The outgoing Arts Council chairman, Lord Gowrie, yesterday condemned "the worst revenue crisis of my adult lifetime".
However, despite the dramatic words, the vast majority of arts companies received standstill grants rather than the big cuts that had been feared. And changes to regulations mean that lottery money will shortly be able to be used for annual revenue funding in the arts.
The latest round of standstill grants are the culmination of five years without an increase in funds from the Government to the Arts Council, meaning it has lost pounds 34m in real terms.
In one interesting aside, Lord Gowrie accused the Treasury of still "taking revenge on David Mellor" referring to the time when Mr Mellor was a Treasury minister and, according to Lord Gowrie, persuaded an arts minister to ask for more money.
Lord Gowrie said: "The vengeance is almost Sicilian. I hope Sir Terence Burns [the Treasury permanent secretary] has got over that period of ire."
Questions also remain about some of the organisations the Arts Council funds. It gives the literary periodical, the London Review Of Books, pounds 28,104. Asked why a commercial journal, on sale in the high streets, should be funded by the taxpayer, Lord Gowrie replied: "It's a knotty question, that. There's a problem that many publications are in the hands of commercial organisations. But the LRB does advance the cause of literature."
In the new set of grants, the big, nationally funded companies suffered worse from the pounds 1.5m cut, from pounds 186.1m to pounds 184.6m, as the Arts Council tightened its belt.
The South Bank Board, Royal Ballet, Birmingham Royal Ballet and Royal Opera all lost cash as their multi-million grants were too substantial to be spared the cuts, the Arts Council said.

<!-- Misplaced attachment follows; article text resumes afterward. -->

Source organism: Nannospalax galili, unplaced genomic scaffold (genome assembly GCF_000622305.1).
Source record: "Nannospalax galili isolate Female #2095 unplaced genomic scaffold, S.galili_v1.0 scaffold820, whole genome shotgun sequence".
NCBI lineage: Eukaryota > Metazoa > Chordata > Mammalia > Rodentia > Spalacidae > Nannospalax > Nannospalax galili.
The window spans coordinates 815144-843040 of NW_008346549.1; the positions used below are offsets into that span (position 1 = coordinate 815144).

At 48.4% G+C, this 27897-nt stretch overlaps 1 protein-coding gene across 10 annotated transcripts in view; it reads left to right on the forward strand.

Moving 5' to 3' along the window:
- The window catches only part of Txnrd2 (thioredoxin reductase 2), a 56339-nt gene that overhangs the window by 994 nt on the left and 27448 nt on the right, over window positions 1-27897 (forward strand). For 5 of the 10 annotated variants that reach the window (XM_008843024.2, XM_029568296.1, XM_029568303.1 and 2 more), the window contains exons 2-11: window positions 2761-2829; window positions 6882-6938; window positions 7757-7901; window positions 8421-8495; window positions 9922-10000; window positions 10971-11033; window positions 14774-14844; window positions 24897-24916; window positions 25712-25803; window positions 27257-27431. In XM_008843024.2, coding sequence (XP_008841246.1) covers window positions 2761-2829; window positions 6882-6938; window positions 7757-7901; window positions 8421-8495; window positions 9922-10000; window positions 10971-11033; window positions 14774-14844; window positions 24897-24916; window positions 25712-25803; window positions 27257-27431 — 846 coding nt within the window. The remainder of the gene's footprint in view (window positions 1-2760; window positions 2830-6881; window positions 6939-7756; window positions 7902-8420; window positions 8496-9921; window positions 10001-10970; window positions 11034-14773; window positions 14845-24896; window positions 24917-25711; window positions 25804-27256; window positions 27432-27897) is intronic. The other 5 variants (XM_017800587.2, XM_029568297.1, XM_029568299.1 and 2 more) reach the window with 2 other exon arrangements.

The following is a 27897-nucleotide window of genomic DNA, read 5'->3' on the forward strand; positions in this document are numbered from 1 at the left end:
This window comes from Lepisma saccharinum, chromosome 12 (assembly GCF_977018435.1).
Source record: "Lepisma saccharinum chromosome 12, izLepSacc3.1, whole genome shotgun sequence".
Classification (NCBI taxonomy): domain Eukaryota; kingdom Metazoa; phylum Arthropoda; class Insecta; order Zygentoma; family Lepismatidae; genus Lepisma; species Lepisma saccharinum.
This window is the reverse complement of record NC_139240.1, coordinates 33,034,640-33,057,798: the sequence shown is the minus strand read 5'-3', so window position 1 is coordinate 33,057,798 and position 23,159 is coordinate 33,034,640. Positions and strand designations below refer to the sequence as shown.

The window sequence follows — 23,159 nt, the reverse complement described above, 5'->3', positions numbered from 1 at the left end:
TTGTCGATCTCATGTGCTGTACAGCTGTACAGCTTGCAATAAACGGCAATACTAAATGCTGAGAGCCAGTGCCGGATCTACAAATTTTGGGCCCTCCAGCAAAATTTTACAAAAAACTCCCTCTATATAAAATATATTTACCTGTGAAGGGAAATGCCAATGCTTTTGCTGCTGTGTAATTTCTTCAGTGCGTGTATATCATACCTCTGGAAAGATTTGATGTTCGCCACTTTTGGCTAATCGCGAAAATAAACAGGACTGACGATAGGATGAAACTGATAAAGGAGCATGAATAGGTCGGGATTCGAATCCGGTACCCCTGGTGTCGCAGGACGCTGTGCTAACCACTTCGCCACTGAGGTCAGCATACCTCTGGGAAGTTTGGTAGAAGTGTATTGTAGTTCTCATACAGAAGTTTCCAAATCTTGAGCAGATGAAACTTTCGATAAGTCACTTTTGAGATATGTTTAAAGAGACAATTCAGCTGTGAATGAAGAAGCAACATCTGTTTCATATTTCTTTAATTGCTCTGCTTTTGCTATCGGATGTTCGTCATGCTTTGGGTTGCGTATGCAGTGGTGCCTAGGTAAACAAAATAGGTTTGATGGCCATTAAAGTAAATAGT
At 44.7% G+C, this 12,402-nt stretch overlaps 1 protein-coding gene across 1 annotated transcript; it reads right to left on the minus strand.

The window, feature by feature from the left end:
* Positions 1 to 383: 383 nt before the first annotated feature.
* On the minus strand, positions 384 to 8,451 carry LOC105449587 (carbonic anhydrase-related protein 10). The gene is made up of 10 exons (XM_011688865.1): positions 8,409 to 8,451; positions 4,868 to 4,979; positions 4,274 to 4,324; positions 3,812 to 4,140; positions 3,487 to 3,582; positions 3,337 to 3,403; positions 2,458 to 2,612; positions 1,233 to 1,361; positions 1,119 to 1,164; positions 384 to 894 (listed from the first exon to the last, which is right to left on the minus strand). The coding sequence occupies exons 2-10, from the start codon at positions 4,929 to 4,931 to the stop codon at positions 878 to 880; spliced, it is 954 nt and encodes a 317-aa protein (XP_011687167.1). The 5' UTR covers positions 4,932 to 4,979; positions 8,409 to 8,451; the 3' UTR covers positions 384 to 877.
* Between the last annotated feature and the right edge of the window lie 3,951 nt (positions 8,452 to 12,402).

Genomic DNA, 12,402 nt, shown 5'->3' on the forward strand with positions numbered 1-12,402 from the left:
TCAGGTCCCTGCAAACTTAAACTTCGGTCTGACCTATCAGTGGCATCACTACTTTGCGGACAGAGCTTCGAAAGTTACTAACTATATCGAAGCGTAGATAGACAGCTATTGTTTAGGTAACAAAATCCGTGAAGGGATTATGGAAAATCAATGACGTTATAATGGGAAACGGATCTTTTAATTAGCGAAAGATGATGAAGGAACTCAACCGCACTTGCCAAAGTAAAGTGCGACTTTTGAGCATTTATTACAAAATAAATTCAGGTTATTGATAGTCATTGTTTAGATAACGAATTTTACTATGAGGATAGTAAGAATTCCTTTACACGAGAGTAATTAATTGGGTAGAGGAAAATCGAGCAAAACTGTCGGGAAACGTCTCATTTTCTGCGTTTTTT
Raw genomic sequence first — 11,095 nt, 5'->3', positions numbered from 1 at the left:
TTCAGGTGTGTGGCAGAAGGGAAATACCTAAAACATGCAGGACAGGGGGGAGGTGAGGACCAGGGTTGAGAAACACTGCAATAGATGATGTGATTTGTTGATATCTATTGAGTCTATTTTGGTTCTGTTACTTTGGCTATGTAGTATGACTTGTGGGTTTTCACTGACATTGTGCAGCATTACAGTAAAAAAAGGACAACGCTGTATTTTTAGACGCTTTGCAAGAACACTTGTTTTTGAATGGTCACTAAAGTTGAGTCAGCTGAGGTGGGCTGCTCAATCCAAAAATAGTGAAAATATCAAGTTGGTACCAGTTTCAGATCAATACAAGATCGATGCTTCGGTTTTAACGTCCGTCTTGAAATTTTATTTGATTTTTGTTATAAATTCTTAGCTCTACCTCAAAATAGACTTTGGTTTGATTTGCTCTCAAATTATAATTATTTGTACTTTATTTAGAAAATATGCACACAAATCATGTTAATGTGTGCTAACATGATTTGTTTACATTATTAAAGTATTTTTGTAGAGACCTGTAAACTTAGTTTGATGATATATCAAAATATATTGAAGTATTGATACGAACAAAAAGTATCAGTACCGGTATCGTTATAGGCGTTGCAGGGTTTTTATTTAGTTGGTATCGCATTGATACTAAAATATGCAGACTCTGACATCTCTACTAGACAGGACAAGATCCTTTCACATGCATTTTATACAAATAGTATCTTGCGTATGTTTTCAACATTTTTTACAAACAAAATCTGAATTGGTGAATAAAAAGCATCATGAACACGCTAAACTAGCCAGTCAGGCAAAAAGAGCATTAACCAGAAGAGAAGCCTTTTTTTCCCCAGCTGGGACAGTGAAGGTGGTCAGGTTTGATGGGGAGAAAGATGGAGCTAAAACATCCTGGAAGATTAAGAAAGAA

More than pounds 112,000 has been trimmed from the South Bank Board's pounds 13.3m allocation, pounds 100,000 from the Royal Ballet's pounds 6.56m, pounds 54,720 from the Birmingham Royal Ballet's pounds 5.47m, pounds 31,200 from the English National Ballet, pounds 9,800 from the Northern Ballet Theatre and pounds 39,970 from the Royal Opera company's pounds 7.99m. But most arts organisations will get the same in cash terms as last year, and some slightly more.
The debt-ridden English National Opera escapes cuts because of a stabilisation plan, and the National Theatre (pounds 11.1m) and Royal Shakespeare Theatre (pounds 8.47m) also have standstill funding.
Acting secretary general of the Arts Council, Graham Devlin, said it would review the organisations it supported and funding methods, but warned: "Most of the companies on the list are in very grave difficulties and are right at the edge of survival."
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